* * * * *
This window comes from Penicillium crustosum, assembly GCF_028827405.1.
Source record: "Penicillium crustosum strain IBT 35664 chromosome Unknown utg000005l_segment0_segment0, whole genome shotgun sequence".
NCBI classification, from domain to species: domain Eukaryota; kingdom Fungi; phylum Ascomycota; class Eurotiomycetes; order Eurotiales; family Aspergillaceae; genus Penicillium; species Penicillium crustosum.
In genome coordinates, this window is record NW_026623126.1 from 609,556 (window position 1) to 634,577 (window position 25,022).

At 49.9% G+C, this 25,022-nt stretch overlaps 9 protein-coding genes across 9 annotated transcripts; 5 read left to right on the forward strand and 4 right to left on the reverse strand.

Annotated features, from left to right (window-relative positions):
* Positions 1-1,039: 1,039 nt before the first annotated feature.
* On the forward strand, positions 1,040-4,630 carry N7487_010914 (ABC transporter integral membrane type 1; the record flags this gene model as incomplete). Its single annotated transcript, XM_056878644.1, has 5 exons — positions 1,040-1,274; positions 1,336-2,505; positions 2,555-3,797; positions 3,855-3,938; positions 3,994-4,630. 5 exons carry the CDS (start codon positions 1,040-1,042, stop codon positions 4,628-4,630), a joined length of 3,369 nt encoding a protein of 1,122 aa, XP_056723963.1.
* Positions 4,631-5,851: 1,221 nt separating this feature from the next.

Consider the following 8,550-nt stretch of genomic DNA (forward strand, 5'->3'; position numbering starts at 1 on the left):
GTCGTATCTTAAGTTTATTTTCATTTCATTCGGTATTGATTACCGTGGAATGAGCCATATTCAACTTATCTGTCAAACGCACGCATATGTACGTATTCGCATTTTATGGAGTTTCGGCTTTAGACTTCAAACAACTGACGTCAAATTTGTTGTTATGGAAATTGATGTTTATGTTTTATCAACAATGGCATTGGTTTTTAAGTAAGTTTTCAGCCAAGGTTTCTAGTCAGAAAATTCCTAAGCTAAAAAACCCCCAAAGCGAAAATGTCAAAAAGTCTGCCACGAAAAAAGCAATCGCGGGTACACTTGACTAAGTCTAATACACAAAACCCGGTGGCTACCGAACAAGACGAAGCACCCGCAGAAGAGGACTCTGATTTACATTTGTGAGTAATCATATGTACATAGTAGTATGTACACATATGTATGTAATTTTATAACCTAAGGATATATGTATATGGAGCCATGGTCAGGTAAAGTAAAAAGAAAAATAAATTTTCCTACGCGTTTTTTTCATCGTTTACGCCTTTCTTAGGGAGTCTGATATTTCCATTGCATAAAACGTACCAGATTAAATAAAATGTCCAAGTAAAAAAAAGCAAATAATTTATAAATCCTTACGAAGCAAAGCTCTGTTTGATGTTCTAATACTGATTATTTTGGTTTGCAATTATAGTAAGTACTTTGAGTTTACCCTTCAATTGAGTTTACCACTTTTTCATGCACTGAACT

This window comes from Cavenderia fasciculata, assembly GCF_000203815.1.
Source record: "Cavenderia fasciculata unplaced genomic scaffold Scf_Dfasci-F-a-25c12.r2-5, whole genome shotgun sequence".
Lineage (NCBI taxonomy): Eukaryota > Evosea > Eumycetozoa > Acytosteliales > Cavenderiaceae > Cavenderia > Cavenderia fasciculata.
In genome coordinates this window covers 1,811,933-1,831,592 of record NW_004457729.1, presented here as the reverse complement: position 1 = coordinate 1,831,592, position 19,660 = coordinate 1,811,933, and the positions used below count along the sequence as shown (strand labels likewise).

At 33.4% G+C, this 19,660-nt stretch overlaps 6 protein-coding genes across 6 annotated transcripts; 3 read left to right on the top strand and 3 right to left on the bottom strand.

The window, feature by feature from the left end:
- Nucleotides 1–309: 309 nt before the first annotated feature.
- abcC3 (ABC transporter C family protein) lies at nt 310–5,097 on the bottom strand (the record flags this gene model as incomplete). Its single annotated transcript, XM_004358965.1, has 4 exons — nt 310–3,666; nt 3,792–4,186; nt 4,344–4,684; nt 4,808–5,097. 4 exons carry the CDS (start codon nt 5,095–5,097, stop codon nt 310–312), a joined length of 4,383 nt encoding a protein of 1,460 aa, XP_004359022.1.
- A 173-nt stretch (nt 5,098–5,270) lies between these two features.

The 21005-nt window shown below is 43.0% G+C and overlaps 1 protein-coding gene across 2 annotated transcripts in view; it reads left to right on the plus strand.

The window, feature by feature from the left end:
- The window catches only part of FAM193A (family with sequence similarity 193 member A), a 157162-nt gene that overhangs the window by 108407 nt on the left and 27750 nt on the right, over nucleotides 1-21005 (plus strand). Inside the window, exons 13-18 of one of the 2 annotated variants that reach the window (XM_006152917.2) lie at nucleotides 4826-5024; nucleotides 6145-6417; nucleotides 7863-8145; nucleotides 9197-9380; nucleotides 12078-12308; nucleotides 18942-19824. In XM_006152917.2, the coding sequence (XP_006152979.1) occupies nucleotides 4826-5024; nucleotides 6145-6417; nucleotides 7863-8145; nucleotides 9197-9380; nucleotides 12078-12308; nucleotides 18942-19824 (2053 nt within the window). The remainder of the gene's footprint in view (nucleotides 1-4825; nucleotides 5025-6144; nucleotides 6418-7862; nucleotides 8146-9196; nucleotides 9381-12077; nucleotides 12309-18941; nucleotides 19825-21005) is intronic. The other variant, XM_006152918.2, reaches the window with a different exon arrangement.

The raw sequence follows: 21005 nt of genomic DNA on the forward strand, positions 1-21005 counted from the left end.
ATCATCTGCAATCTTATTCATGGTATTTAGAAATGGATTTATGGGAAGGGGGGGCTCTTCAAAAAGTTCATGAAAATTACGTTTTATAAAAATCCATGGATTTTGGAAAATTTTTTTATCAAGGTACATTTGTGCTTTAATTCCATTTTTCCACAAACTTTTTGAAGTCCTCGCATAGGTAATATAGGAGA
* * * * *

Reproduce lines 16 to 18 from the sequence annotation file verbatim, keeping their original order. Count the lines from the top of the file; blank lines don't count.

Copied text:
At 33.4% G+C, this 19,660-nt stretch overlaps 6 protein-coding genes across 6 annotated transcripts; 3 read left to right on the top strand and 3 right to left on the bottom strand.

The window, feature by feature from the left end:
- Nucleotides 1–309: 309 nt before the first annotated feature.